If you have at least 10 years for your portfolio to grow, adding some high-growth stocks can help boost your returns.
Canadian Pacific Railway
The leading railroad company operates in an oligopoly that limits competition and improves profitability. Most recently, CP’s first-quarter operating margin was 41%. Its close competitor, Canadian National Railway Company (TSX:CNR)(NYSE:CNI), also had the same operating margin.
In 2014 and 2015, CP’s return on equity (ROE) was 23.2% and 26%, respectively, while CN’s was 24% and 24.9%.
However, soft demand has led to lower ROE. Comparatively, CP has fared better than CN so far, as CP’s first-quarter ROE was 10.7%, while CN’s ROE was 5.3%.
CP is also trading at a lower valuation, so it’s a better deal than CN as an investment today.
At about $163 per share, CP trades at a multiple of 15.6 with expected earnings growth of more than 13% per year for the next three to five years.
On the other hand, at $75 per share, CN trades at a multiple of 16.9 with expected earnings growth of more than 10% per year in the medium term.
Couche-Tard is North America’s largest independent convenience stores operator in terms of the number of company-operated stores. It had over 7,900 stores at the end of January.
It’s also a leader in convenience store and road transportation fuel retail in Scandinavian and Baltic countries with a meaningful presence in Poland and Russia. At the end of January it had over 2,200 stores in Europe.
On top of that, it has a franchising or licensing relationship with about 1,500 additional stores under the Circle K banner in other countries or regions in the rest of the world.
Couche-Tard is a successful acquisition and integration story. Its first store was opened in 1980 in Quebec. Then it consolidated the Canadian convenience store market in the 80s to 90s. And it entered the U.S. market in 2001 by acquiring 225 Bigfoot stores in the U.S. Midwest.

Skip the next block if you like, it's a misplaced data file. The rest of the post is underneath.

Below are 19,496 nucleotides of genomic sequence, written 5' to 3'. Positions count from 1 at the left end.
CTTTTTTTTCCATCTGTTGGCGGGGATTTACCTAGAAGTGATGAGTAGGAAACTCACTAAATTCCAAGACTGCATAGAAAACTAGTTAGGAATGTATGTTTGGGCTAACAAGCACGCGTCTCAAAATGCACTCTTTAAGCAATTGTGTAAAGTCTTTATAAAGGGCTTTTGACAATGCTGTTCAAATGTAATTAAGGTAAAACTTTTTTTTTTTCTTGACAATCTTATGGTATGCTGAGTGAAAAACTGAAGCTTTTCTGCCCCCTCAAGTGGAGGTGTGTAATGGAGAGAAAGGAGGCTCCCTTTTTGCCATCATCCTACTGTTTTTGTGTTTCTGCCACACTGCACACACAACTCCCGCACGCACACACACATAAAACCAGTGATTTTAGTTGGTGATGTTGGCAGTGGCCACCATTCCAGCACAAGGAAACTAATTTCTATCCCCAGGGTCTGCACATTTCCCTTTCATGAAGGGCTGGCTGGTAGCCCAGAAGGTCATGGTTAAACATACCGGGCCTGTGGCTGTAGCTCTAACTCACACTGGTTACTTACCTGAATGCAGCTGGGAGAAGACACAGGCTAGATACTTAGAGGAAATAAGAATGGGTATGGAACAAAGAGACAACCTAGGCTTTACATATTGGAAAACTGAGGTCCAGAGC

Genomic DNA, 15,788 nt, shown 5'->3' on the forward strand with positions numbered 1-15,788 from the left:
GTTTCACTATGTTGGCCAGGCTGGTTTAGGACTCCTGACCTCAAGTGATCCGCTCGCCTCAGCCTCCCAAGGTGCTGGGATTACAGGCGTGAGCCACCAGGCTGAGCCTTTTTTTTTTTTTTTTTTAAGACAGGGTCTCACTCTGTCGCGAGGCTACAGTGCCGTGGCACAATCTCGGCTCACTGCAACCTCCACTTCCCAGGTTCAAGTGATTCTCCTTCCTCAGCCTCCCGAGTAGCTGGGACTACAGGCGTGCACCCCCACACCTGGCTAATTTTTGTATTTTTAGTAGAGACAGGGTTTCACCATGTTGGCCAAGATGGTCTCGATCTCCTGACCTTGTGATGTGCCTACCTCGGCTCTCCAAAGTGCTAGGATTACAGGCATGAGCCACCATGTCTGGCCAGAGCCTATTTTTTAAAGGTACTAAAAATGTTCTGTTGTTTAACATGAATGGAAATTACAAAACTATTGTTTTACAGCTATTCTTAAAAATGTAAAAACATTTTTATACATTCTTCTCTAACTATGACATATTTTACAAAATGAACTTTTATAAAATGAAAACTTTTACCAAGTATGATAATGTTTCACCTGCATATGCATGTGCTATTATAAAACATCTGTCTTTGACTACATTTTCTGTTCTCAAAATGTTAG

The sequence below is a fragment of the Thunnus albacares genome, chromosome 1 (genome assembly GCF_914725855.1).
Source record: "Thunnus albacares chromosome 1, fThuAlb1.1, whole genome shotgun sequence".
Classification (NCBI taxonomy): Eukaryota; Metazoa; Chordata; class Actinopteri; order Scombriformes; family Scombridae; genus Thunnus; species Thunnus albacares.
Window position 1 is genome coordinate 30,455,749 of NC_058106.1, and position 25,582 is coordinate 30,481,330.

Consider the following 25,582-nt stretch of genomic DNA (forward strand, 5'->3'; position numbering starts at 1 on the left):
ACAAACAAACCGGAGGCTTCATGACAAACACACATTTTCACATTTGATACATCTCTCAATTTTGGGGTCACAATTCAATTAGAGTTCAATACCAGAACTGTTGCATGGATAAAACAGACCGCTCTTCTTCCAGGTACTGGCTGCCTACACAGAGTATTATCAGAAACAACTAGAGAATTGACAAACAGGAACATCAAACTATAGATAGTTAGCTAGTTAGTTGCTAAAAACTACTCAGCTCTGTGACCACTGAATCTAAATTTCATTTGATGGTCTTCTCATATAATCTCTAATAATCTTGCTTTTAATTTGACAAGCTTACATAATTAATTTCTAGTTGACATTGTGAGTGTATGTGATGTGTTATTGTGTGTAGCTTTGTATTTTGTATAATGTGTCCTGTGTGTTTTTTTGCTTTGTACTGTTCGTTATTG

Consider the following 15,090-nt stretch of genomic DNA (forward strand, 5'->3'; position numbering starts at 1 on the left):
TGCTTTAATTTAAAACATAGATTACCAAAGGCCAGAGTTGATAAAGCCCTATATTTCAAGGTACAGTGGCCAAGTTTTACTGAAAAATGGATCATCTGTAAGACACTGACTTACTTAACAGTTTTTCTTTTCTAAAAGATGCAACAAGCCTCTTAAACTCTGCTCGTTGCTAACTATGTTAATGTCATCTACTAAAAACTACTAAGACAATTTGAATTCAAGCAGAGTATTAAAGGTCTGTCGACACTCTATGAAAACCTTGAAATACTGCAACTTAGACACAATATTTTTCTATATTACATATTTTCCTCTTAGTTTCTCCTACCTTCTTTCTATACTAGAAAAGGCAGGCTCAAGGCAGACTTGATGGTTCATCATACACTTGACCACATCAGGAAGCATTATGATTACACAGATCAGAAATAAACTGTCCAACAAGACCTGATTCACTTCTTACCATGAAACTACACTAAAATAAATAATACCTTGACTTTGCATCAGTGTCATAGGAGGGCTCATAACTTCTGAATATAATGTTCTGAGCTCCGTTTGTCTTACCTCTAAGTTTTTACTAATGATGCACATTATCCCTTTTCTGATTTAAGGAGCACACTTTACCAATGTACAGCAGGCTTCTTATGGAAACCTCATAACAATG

This year it acquired Topaz, the leading convenience store and fuel retailer in Ireland, which consists of 444 stores and will rebrand under the Circle K banner.
A $10,000 investment in CP 10 years ago would have turned into $35,984, an annualized return of 13%. A $10,000 investment in CN 10 years ago would have turned into $35,269, an annualized return of 12.8%. However, as noted before, the earnings growth for CP is expected to be higher. Coupled with a lower multiple, CP is a better value today.
A $10,000 investment in Couche-Tard 10 years ago would have turned into $70,342, an annualized return of 20.5%.
Couche-Tard is working on integrating the Topaz acquisition. Furthermore, this year Couche-Tard also signed an agreement with Imperial Oil to acquire 279 Esso-branded Canadian fuel and convenience sites, which are located in Ontario and Quebec. These developments should help Couche-Tard continue its growth trajectory.
If the earnings-growth estimate of 13% a year for CP or Couche-Tard materialize, a $10,000 investment today could turn into $18,424 in five years and $33,945 in 10 years, assuming their multiples remain constant.
In reality, the growth rate for CP is likely to be volatile. For example, in the past five years its annual earnings per share (EPS) growth ranged from -12% to 48%.
On the other hand, Couche-Tard was more stable. Its annual EPS growth ranged from 17-28% in the past five years. Any subsequent acquisitions will likely boost its growth rate.
Both CP and Couche-Tard are quality companies that long-term investors can buy today and buy more on dips.